Quote on answering, “What do you do?” by Brene Brown

In a world that values the primacy of work, the most common question we ask and get asked is, “What do you do?” I used to wince every time someone asked me this question. I felt like my choices were to reduce myself to an easily digestible sound bite or to confuse the hell out of people.
Now my answer to, “What do you do?” is, “How much time do you have?”
Most of us have complicated answers to this question. For example, I’m a mom, partner, researcher, writer, storyteller, sister, friend, daughter and teacher. All of these things make up who I am, so I never know how to answer that question. And, to be honest with you, I’m tired of choosing to make it easier on the person who asked.

– Brene Brown, The Gifts of Imperfection: Let Go of Who You Think You’re Supposed to Be and Embrace Who You Are

The Attitude of Gratitude – week 14

These are the things I’m grateful for from the last week:

Monday: Winning a book in an online competition.
Tuesday: Memories of Uncle Tony.
And: picking blackberries in the garden with Mum.

Wednesday: Elizabeth Di Alto’s YouTube video.
Thursday: Seeing a lovely little furry caterpillar.
Friday: Our beautiful garden, and being able to take some photos of it.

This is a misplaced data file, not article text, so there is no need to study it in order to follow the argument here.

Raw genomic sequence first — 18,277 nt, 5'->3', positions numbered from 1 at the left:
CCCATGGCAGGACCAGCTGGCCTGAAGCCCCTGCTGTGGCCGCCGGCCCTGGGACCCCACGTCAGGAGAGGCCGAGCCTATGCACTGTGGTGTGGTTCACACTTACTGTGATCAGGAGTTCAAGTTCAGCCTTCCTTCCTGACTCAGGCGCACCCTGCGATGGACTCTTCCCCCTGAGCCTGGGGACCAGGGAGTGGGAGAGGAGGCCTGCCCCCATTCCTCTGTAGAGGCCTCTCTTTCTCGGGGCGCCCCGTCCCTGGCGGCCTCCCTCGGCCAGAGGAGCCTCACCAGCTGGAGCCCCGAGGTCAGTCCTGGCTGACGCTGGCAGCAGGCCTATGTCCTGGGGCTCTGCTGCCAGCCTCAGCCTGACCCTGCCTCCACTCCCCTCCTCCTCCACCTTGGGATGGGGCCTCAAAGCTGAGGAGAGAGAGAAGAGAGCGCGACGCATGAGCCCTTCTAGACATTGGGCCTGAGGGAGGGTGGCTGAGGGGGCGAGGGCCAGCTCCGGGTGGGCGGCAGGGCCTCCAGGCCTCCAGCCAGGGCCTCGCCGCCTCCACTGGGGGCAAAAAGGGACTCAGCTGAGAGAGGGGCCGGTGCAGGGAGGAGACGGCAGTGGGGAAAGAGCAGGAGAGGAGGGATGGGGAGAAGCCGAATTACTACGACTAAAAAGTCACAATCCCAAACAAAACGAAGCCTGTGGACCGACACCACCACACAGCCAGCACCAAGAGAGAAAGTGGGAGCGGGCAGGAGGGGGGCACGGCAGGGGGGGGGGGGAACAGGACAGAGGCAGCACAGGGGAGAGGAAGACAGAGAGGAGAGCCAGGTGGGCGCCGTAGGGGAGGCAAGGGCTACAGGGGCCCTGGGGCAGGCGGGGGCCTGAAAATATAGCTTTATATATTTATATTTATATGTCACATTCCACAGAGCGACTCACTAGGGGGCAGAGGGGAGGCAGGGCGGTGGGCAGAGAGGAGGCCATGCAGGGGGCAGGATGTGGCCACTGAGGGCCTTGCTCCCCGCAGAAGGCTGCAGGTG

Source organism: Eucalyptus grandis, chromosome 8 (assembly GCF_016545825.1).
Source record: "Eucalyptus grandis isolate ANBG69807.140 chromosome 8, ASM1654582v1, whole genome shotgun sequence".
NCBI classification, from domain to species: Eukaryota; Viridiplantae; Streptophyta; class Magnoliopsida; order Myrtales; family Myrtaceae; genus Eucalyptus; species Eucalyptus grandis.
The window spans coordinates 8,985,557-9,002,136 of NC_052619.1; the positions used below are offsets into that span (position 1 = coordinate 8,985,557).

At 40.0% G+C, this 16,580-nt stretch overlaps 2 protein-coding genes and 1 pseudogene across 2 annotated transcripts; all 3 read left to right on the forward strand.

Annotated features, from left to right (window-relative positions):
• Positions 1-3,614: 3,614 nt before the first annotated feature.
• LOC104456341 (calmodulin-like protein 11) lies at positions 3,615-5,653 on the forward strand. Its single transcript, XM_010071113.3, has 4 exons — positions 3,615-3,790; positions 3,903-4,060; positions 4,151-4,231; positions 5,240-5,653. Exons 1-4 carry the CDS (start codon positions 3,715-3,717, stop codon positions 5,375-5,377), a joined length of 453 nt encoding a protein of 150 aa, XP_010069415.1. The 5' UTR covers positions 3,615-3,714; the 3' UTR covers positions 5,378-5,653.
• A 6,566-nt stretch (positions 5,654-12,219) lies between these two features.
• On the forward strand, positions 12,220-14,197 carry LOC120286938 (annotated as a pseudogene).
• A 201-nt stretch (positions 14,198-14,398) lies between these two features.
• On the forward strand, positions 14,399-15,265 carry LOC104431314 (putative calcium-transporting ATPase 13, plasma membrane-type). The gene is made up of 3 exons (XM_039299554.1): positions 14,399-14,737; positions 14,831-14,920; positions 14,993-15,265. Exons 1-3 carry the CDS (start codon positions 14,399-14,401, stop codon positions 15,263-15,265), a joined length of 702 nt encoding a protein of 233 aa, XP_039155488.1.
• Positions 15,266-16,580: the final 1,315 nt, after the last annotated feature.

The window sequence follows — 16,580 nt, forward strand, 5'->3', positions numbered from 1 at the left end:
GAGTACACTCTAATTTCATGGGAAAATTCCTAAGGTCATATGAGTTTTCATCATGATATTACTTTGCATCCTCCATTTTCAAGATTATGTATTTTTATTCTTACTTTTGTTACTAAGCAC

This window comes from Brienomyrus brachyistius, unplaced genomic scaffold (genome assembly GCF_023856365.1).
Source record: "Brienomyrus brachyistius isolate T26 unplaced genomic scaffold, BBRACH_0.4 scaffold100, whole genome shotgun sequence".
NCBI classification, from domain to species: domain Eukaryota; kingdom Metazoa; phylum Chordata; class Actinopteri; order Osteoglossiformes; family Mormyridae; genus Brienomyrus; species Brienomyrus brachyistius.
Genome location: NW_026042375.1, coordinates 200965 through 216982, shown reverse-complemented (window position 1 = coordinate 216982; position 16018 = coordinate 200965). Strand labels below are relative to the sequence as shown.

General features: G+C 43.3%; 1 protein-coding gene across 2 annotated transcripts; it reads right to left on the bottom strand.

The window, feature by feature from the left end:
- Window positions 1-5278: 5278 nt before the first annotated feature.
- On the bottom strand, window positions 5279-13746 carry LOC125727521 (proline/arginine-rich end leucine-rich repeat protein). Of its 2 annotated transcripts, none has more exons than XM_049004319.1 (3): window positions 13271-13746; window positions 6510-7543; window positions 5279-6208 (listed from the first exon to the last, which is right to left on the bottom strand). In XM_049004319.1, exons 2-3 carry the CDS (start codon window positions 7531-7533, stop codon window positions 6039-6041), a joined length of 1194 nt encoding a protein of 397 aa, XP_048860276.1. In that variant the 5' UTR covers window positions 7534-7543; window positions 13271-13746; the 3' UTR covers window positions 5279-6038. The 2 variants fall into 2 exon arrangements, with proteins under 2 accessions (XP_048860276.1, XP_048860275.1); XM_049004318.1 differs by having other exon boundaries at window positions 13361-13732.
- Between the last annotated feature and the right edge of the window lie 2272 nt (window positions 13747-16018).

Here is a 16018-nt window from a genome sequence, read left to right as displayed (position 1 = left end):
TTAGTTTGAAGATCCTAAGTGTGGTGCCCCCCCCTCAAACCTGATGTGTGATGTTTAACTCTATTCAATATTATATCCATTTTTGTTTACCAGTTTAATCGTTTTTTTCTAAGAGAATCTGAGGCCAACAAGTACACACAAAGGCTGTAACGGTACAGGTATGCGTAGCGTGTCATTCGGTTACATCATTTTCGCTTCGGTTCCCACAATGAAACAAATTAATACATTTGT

And: Watching Mo Farrah win a gold medal in his last ever 10,000m event.
Saturday: Shadow work.
Sunday: Going for a little walk with mum and spotting more blackberries ripe for the picking.

Shadow Work – Godzilla vs Stegosaurus

When working to heal Shadows it’s crucial to be able to pinpoint what’s actually ‘yours’ and what’s your fears or the projections of others. At times like this it can feel like you’re faced with a monstrosity, and it can feel overwhelming.

Whether it’s ‘truth’, fears or seeds of ‘truth’ blown out of proportion by others, what we’re left to face is not the Godzilla we might imagine, but a Stegosaurus. These creatures were herbivores, so they weren’t predators. They could, however, pack quite a punch with that spiky tail, and their armour was pretty thick too.
If we look on our Shadows as a Stegosaurus we see a tough exterior, but realise it’s probably more placid when it’s not provoked or riled. This means our Shadow Steggy is approachable, if it’s done with caution.

Shadows deserve respect. They are there to teach us the things we choose to ignore, overlook or stuff down. There is often an underlying lesson – or more than one – that our Shadows are trying to make us aware of. By ignoring them we’re getting them getting riled up. That’s when placid Steggy turns into battle-mode Steggy. We’re not getting the point so he has to up his game.
The problem is, unless you’ve heard of Shadow work, emotional responsibility, or the process of recognising the root cause of emotions you’re not going to be paying attention to the underlying messages. Even if you have heard of or know about these things it can be difficult to stop and ‘listen’.

Shadows are an important part of our psyche, and it’s vital not only for our emotional health, but for our relationships with others that we start to take note of what they have to say.
So next time you’re facing a Shadow try seeing a Steggy instead of a Godzilla and see where that gets you.